The first problem facing theoretical macroeconomists is that reality is diverging from theory. More specifically, reality is diverging from theirtheory. In theory, theory and practice are the same, but in practice they’re not. In macroeconomic theory, X should be happening, or Y should be happening. Meanwhile, in practice, financial instability, weak growth, austerity, inequality, income insecurity and many other economic woes blight the lives of billions. In other words, whatever it is that macroeconomists are doing, or think they’re doing, it’s clearly not working.

economics bollox
That was a surprise! Oh well, these things happen.

And it’s not just that theoretical macroeconomists can’t fix the economy – they can’t even predict what’s going to happen! The 2008 financial calamity came out of the blue for most of them. Can you imagine the credibility of weather forecasting if the biggest storm in 75 years hit with almost no warning whatsoever? When an economic theory can’t even predict that, and seems useless at improving the situation, then what’s the point of it? It’s hard not to call bullshit.

Which brings me to the second problem facing theoretical macroeconomists today – the growing rebellion within their ranks. Essentially, theoretical macroeconomists are dividing into two camps, with more and more of them publicly doubting the orthodoxy. Faced with fact after fact that does not conform to their theories, more and more theoretical economists are, to their great credit, doubting those theories. Simply put, the ideas of theoretical macroeconomists affect the lives of millions, and there is currently an earthquake happening in their conceptual field.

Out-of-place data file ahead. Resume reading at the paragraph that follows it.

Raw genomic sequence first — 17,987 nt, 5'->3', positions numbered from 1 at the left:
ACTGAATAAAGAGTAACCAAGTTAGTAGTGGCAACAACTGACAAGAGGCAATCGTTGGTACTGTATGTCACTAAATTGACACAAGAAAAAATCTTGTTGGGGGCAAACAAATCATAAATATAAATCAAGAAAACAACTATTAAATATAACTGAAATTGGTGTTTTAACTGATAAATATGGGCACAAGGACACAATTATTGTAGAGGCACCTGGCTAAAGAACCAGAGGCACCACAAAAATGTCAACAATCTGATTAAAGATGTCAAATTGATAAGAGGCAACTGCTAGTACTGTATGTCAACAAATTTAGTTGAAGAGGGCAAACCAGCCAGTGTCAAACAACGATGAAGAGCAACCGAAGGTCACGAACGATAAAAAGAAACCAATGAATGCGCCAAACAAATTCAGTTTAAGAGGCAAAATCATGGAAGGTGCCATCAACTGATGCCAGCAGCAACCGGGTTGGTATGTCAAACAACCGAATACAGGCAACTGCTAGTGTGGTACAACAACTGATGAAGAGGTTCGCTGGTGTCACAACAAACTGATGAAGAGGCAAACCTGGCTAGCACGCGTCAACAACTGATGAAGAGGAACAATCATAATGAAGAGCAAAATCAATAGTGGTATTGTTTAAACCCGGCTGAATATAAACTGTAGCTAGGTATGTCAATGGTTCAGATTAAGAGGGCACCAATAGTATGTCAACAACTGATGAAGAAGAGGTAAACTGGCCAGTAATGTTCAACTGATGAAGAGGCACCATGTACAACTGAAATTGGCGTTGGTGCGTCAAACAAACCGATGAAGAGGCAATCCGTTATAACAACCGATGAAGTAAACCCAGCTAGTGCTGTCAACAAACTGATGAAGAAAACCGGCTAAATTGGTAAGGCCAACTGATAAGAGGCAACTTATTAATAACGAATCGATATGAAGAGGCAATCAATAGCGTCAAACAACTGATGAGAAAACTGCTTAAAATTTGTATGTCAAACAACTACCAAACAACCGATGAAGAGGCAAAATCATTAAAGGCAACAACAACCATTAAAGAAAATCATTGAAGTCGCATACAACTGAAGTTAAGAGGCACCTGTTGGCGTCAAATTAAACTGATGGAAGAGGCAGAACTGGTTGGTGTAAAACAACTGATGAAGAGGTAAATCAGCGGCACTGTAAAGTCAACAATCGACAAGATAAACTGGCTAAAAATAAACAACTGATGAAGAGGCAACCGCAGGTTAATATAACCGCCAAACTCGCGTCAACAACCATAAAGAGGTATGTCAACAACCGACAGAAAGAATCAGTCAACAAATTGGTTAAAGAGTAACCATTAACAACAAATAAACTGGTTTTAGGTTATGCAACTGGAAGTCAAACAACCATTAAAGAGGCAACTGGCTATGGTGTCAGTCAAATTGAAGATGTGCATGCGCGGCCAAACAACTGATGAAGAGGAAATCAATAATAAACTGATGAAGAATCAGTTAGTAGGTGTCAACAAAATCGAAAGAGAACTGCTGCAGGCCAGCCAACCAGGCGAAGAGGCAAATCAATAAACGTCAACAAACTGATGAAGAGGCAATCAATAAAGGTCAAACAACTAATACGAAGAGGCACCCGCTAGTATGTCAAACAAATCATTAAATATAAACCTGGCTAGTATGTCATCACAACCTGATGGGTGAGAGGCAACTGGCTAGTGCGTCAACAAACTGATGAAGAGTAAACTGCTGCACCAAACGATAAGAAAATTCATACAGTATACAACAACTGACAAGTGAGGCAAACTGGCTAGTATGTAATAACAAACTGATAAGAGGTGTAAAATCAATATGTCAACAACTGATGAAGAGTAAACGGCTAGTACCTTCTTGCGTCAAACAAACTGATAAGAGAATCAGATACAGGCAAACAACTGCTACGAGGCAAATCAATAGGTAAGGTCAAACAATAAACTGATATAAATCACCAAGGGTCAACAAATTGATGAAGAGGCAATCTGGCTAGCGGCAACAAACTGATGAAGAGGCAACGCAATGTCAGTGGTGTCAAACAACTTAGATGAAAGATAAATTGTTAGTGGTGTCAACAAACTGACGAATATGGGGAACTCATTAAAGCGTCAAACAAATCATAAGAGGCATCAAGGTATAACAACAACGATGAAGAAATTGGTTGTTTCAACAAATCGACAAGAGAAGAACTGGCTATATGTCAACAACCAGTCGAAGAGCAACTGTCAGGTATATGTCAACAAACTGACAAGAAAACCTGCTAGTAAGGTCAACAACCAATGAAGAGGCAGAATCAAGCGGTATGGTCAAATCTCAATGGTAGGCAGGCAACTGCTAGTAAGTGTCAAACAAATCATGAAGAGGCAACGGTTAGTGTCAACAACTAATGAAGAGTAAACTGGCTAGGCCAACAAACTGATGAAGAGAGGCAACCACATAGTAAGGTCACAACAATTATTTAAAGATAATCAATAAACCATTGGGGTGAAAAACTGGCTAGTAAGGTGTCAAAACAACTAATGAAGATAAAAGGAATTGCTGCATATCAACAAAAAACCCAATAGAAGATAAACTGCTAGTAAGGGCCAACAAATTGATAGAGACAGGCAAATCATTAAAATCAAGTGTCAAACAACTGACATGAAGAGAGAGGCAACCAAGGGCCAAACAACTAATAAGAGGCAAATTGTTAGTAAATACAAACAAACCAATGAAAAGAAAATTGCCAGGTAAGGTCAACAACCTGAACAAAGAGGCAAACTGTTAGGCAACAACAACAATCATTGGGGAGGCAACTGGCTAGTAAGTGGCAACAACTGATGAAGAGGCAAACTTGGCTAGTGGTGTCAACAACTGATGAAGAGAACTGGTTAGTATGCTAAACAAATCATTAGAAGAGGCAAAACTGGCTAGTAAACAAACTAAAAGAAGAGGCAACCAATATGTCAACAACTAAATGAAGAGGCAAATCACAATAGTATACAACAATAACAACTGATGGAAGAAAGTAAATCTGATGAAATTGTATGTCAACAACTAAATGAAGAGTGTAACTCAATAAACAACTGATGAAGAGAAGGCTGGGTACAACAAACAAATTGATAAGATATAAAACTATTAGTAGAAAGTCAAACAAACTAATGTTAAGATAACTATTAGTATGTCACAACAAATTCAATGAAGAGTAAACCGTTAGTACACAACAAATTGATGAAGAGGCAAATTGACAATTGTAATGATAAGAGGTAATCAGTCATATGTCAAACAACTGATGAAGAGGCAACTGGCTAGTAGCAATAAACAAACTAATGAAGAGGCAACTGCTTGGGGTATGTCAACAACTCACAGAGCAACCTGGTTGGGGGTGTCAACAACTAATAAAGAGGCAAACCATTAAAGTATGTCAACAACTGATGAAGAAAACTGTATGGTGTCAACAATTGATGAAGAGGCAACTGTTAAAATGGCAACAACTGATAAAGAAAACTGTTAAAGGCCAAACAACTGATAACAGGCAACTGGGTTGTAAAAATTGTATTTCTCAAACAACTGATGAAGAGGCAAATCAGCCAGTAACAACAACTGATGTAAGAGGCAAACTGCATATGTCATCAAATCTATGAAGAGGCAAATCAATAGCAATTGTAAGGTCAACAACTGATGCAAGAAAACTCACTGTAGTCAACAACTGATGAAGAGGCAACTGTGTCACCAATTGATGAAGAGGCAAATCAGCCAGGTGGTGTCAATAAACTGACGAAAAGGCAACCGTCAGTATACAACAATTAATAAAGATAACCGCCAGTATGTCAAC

The Chief Economist of the World Bank says that much of macroeconomics has become a religion, whose “pseudoscience” is infecting all social disciplines (that’s the Chief Economist of the World Bank). In a NYT article titled ‘How Did Economists Get It So Wrong?’ Paul Krugman questions the very assumptions that underlie conventional macroeconomic theory. Willem Buiter, the Chief Economist of Citigroup, calls most modern macroeconomics “useless“. Former Bank of England economist Charles Goodhart argues that economists need to start paying attention to money again. Olivier Blanchard, former Chief Economist of the IMF, calls the dominant strand of macroeconomic thinking “insular” and “imperialistic”.  And on and on it goes, with the recurring theme that macroeconomic theory has become orthodoxy, not science.

In other words, the macroeconomic theories behind the decisions of finance ministers, central bankers and other powerful people and institutions may well be bollox. Looking at financial instability, stagnant demand, tepid growth, austerity, inequality, income insecurity and all the other endemic economic problems of our age, it’s hard not to think that this might explain a lot.